Seek first the Kingdom

Chatswood Baptist Church https://www.chatswoodbaptist.com.au

Matt 6:19-30 

The need to focus

One of the things we’re trying to teach our kids is to focuson what they shouldbe doing, rather than on the endless little things they wantto do right then and there. We’re trying (struggling!) to cultivate in them self-motivation to focus on the right thing – to focus on what they need to do, and trust that they will get to do what they want to do all in good time. For a small child the whole world is full of things that seem more interesting than what you’ve asked them to do – even if it’s as simple as putting a pair of shoes on. Sometimes it feels like we need to be drill sergeants in the army to get the kids ready for school…

You see the irony is that when the kids are distracted from getting ready for school because they want to do other things ‘right now!’, nothing really works out well – they don’t really get to enjoy playing or drawing or whatever, because they’re being hassled and punished for not doing what they’re meant to be doing, and they also end up being late. But if they just focus on getting ready, everything works out well. They are ready for school in plenty of time, they actually feel good about it, they’re rewarded and affirmed by us, and they even get to do what they wanted to do in the first place and actually enjoy it without being hassled!

It’s the danger of double vision, and it’s something that affects all of us – not just kids! We all know the struggle to focus on what we are supposed to be doing, and not be distracted by all sorts of things that seem more interesting, compelling or pleasurable right then and there. And the irony is that this kind of distracted, double vision just leads to frustration all round. We sabotage our goals and the distraction itself ends up being bittersweet, because we know we should be doing something else.

In our passage today from Matthew’s gospel, Jesus challenges and encourages us to focus our attention, our desires, our hopes, our energy on God and his coming kingdom, rather than being distracted by wealth and the ‘stuff’ of this life. And he warns us that double vision – trying to give our hearts and minds to bothGod and money won’t work. If we think we can pursue both God andwealth, we will just be fooling ourselves. Jesus confronts us with the question: what is filling our vision for life? What’s capturing my attention, my heart, my time and my energy? Is it God and his Kingdom? Or is it in fact the pursuit of wealth? Seeking to secure and enjoy the stuff of this life?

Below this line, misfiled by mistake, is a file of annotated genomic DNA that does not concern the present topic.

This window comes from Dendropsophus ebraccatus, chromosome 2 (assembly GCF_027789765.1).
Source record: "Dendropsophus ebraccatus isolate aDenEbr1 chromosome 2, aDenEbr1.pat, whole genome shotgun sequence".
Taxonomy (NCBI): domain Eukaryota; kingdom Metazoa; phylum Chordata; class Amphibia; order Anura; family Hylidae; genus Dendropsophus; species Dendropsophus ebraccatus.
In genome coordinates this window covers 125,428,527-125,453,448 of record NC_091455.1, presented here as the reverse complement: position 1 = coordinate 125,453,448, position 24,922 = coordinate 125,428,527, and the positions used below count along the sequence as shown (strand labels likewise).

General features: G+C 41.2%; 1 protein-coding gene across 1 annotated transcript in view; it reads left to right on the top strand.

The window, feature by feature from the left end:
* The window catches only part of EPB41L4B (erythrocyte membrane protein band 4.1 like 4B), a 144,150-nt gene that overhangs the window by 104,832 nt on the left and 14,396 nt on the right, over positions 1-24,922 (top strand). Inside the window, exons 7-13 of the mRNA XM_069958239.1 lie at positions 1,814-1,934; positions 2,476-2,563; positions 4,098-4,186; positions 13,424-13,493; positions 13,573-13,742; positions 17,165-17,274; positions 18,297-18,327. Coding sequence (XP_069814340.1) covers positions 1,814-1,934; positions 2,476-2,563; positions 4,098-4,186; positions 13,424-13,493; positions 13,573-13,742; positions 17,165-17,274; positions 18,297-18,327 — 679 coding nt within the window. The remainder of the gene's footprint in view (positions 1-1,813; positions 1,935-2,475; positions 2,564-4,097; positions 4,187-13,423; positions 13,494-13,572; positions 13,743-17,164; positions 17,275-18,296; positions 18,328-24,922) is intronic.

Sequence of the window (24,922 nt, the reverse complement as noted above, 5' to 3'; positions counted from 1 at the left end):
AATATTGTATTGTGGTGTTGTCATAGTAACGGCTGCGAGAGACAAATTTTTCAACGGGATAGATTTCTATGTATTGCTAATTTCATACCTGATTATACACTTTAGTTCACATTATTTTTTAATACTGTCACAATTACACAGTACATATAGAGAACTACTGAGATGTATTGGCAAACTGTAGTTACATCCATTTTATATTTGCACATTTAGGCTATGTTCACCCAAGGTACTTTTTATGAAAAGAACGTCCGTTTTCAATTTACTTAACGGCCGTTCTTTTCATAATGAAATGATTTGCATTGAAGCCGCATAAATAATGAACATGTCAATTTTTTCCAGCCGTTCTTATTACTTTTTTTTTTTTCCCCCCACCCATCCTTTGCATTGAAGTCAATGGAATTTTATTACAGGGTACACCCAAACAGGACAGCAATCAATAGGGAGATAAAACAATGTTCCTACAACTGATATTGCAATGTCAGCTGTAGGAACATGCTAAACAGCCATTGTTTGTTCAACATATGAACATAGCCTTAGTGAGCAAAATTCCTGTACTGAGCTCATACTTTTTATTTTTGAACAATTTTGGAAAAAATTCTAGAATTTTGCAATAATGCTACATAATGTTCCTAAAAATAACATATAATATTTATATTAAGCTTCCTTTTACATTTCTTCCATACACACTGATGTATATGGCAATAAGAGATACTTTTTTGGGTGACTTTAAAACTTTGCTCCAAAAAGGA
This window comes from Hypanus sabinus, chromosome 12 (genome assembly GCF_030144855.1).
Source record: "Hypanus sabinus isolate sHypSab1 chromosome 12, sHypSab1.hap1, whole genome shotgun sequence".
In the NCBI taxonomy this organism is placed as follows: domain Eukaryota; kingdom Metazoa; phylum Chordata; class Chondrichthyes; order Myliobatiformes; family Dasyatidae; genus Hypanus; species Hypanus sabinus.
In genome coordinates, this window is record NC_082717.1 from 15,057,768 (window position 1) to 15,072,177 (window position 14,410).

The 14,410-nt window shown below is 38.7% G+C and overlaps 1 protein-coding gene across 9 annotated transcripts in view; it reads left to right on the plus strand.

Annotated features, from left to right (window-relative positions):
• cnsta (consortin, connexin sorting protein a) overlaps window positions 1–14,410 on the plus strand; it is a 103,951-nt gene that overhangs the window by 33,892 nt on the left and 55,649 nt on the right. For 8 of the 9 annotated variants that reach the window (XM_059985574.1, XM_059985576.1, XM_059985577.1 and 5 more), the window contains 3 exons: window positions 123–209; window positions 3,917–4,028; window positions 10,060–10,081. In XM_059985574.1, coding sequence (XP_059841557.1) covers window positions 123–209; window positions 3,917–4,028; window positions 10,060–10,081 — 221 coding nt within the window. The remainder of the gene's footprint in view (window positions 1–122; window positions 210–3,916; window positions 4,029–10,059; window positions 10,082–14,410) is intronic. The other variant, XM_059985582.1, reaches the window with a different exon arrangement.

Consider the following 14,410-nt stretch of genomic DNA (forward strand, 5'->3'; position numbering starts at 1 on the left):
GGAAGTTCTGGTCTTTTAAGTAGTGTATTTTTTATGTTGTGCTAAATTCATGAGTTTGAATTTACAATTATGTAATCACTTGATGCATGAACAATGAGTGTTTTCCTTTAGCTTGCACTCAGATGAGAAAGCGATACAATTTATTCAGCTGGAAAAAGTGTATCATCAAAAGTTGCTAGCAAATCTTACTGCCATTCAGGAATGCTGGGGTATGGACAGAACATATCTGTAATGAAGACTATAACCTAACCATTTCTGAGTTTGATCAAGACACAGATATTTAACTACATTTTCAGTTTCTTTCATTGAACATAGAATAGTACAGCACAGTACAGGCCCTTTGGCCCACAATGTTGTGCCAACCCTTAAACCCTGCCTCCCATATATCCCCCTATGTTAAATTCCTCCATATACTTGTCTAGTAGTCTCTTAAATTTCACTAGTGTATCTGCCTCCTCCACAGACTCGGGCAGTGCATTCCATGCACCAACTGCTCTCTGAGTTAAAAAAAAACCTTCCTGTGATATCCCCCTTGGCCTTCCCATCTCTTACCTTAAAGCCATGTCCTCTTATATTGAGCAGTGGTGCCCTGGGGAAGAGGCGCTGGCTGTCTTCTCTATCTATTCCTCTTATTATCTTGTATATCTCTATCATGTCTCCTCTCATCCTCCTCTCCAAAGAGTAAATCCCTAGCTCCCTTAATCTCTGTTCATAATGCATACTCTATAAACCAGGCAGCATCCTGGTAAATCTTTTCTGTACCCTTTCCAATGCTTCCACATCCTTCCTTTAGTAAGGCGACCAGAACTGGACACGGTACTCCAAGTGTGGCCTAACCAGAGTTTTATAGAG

For those of us living on the North Shore of Sydney and seeking to follow Jesus, there is probably no greater temptation or threat to genuine discipleship than the pursuit of wealth and the mindset of consumerism. 

Three short, punchy sayings (v19-24)

Our passage begins with three short, punchy sayings from Jesus in verses 19-24 that challenge us directly about the focus of our hearts and minds and pose the question: is it God or money?

Where and what is your treasure?

First up, from verse 19, Jesus challenges us to stop storing up treasure on earth and instead to store up treasure in heaven. Why? Because what we treasure, what we invest in, what we work for, what we strive after… that’s what has captured our heart, and what has captured our heart has captured our soul. What we treasure is what we worship, and what we worship determines our destiny.

“Do not store up for yourselves treasures on earth, where moths and vermin destroy, and where thieves break in and steal. 20But store up for yourselves treasures in heaven, where moths and vermin do not destroy, and where thieves do not break in and steal. 21For where your treasure is, there your heart will be also.

On one level, Jesus is just offering us smart investment advice isn’t he? Why store up treasure that is so vulnerable? Some investments are just bad ideas aren’t they? 

Hoarding cash under your mattress has been a tempting option for some, but is generally not a great idea. About two years ago in Ireland a woman was moved into a nursing home after authorities found her living in very poor conditions with large amounts of cash stored in the house. But it was fortunate she still had enough money to cover the nursing home, because they found that a substantial amount of the money had already been eaten by rats!

Jesus wasn’t joking about thieves breaking in to steal and vermin eating up earthly wealth. Last year there was a rat in India that actually fit both categories! It forced its way into an ATM and ate about $20,000 worth of bank notes. Both the bank and the rat were pretty unhappy afterwards…